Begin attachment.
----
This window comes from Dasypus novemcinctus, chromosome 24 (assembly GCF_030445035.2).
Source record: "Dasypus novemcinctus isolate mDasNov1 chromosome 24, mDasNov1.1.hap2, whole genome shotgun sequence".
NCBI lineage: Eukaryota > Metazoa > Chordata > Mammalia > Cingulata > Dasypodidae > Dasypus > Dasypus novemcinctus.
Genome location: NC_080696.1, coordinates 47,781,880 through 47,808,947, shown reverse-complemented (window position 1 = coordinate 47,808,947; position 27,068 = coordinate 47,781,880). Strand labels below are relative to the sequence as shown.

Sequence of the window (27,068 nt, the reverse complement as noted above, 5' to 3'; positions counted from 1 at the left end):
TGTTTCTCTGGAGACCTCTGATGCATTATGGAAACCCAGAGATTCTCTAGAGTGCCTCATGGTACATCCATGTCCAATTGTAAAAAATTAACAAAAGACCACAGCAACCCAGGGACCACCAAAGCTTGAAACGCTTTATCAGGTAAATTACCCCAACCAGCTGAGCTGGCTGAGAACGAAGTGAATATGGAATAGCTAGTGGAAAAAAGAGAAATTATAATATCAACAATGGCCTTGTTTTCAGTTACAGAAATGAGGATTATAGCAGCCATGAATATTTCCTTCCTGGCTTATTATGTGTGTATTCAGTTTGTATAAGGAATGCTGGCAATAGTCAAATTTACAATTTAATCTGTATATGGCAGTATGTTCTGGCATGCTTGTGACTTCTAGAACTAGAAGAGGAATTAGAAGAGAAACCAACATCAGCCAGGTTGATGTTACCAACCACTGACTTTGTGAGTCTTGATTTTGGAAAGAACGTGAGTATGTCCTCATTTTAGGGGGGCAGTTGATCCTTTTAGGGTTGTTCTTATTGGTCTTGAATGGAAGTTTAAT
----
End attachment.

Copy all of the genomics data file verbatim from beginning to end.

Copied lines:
This window comes from Dasypus novemcinctus, chromosome 24 (assembly GCF_030445035.2).
Source record: "Dasypus novemcinctus isolate mDasNov1 chromosome 24, mDasNov1.1.hap2, whole genome shotgun sequence".
NCBI lineage: Eukaryota > Metazoa > Chordata > Mammalia > Cingulata > Dasypodidae > Dasypus > Dasypus novemcinctus.
Genome location: NC_080696.1, coordinates 47,781,880 through 47,808,947, shown reverse-complemented (window position 1 = coordinate 47,808,947; position 27,068 = coordinate 47,781,880). Strand labels below are relative to the sequence as shown.

Sequence of the window (27,068 nt, the reverse complement as noted above, 5' to 3'; positions counted from 1 at the left end):
TGTTTCTCTGGAGACCTCTGATGCATTATGGAAACCCAGAGATTCTCTAGAGTGCCTCATGGTACATCCATGTCCAATTGTAAAAAATTAACAAAAGACCACAGCAACCCAGGGACCACCAAAGCTTGAAACGCTTTATCAGGTAAATTACCCCAACCAGCTGAGCTGGCTGAGAACGAAGTGAATATGGAATAGCTAGTGGAAAAAAGAGAAATTATAATATCAACAATGGCCTTGTTTTCAGTTACAGAAATGAGGATTATAGCAGCCATGAATATTTCCTTCCTGGCTTATTATGTGTGTATTCAGTTTGTATAAGGAATGCTGGCAATAGTCAAATTTACAATTTAATCTGTATATGGCAGTATGTTCTGGCATGCTTGTGACTTCTAGAACTAGAAGAGGAATTAGAAGAGAAACCAACATCAGCCAGGTTGATGTTACCAACCACTGACTTTGTGAGTCTTGATTTTGGAAAGAACGTGAGTATGTCCTCATTTTAGGGGGGCAGTTGATCCTTTTAGGGTTGTTCTTATTGGTCTTGAATGGAAGTTTAAT